Putting on an airport event of this magnitude is a lot of work to be certain. From publicity, to preparation, to staging, setup, to day-of -the-event, there are always roadblocks and hurdles to any sort of activity the involves hundreds of people or numbers of airplanes. I am usually exhausted after the last guest leaves our airport.  The medallion is lovely, and I will cherish it,  but I believe to give one’s best is a reward unto itself.

Aeronca Santa

Aeronca Santa

Our event is always the first Saturday in December.  For us, it signals the beginning of the holiday season.  It is so fun to see people with their arms loaded with gifts to put under the tree, wearing antlers and Santa hats.To see the aviation community flock to our beach side airport with airplanes full of toys was thrilling.  We had about a hundred people and forty airplanes join us at our airport for the activities that included an elf catapult, holiday music featuring the Jingle Bells, BBQ lunch, and the all important toy collection.

It was during the toy collection that I met a charming six year old girl named Naya Pearson.  Naya came to hear her Aunt Terri sing and bring a big bag of toys to donate.  But the story of this remarkable child doesn’t stop there.  Because if we stick with the premise of this article we can’t possibly end here.

When Naya found out about the event, she wanted to be able to bring toys to put under the tree.  She didn’t ask her parents to buy toys that she picked out.  Instead Naya brought toys that she bought with her very own money that she earned at her homemade lemonade and vegetable stand.  She raised even more money by singing at her  lemonade stand for tips.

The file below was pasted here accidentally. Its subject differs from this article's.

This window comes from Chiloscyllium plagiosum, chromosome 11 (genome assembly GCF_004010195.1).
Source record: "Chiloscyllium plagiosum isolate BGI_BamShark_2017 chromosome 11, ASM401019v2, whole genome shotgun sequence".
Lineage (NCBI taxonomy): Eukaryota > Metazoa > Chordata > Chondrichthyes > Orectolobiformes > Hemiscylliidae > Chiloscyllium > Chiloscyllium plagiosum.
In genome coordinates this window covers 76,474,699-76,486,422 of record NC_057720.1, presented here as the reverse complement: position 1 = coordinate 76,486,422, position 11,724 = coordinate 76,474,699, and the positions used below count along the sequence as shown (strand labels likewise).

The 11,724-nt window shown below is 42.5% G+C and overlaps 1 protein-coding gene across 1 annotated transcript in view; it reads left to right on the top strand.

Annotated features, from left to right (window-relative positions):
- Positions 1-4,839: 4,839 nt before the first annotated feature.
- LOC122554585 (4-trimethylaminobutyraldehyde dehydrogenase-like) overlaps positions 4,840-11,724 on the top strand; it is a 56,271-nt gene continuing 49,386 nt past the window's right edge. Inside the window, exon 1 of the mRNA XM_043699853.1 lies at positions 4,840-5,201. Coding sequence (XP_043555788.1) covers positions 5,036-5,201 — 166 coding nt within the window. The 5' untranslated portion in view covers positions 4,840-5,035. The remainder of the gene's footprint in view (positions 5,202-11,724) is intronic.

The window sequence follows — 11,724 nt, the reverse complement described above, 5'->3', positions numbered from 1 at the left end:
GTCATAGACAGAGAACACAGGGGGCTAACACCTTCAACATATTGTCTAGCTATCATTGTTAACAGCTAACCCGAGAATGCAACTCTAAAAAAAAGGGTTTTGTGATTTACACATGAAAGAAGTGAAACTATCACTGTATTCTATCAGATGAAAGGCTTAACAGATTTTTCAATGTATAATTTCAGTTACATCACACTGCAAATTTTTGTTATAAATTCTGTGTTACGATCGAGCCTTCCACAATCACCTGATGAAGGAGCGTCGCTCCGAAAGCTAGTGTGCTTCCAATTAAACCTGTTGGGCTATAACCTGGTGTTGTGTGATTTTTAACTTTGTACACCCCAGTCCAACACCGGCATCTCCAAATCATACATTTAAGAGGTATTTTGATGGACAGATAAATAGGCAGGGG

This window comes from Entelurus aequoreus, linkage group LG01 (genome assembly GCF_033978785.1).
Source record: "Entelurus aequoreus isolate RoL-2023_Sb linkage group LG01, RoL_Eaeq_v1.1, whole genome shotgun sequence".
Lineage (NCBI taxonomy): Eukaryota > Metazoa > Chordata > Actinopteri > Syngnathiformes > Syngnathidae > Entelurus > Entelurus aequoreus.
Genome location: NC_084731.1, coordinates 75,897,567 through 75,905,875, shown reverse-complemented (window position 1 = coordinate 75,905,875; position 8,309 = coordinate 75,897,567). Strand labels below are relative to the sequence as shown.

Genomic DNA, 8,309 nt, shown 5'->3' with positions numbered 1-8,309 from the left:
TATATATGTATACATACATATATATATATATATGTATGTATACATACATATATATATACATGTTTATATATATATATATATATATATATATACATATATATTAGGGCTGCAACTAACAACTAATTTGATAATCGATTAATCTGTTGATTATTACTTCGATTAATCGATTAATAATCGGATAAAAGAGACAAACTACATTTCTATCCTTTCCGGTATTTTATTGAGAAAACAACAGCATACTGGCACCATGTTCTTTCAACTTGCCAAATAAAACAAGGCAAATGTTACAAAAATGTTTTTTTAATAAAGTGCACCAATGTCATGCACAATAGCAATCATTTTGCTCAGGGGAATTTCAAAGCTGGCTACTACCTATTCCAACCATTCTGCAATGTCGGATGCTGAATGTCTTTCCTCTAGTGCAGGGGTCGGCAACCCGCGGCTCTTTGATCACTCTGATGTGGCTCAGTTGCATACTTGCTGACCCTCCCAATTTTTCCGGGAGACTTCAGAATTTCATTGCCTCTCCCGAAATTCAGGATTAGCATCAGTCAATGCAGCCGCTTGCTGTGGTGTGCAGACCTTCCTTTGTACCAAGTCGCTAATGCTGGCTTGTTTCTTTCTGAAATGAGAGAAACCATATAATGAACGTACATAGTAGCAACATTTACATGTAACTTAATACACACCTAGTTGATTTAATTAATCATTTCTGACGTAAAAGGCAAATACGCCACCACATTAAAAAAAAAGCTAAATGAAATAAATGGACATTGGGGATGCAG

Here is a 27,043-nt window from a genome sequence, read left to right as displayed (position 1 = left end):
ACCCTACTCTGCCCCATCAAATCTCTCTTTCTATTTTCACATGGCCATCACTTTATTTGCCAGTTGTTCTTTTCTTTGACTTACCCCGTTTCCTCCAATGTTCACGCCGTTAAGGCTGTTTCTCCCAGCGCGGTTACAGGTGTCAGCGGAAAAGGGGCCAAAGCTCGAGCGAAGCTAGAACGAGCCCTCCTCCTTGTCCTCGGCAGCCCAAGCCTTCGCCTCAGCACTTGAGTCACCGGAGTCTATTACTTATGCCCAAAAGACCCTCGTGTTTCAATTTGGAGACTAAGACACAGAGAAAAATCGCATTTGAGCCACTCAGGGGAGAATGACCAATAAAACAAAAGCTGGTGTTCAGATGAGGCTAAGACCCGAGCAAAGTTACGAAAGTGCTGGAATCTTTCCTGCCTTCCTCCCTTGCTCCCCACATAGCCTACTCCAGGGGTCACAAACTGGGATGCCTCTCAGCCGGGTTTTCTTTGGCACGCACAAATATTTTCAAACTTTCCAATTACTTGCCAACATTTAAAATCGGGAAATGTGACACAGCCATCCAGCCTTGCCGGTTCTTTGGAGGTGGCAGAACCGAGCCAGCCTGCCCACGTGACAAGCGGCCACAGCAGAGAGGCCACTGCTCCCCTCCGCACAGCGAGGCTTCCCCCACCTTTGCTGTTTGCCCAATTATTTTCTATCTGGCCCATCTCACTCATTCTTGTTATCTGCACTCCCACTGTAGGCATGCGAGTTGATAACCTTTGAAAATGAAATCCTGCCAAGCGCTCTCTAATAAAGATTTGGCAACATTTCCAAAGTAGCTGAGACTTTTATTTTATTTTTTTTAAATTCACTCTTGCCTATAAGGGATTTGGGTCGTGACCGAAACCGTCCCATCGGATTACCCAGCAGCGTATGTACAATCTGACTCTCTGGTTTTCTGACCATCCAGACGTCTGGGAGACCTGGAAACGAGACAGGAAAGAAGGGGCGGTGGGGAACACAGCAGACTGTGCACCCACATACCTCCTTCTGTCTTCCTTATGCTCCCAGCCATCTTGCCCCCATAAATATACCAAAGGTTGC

Naya and her bear

Naya and her bear

 

With her money she purchased six beautiful toys and a lovely stuffed bear.  SIX YEARS OLD.  To give anything less than your best is to sacrifice the gift. Naya’s best was to give of herself, her talent and her light.  Those gifts will help children she doesn’t even know.

Our weekend at Oceano Airport was much the same. We all did our best.   We had airplanes from Los Angeles, Bakersfield, San Diego, Stockton, Apple Valley and our local airports. Those pilots donated their fuel, time and effort to come and make someone’s Christmas brighter.  Thirty brothers from Lambda Chi Alpha fraternity donated two days of service again this year to help our local families.  Empirical Systems Aerospace sponsored our music which put us all in the Christmas spirit. Our volunteers made sure there was wood in our fire pits [though it was 75 degrees and sunny] and visitors were greeted.  Kids who always wanted to get a look at at airplane or a gyro-plane got to talk to the owner or get inside.  Look at Naya, the toothless smile, the zeal. Admit it, you get the same look when you nail a landing, or take off and see the mist over the Smoky Mountains, or see the Pismo Dunes at sunset. Your best, or we sacrifice the gift.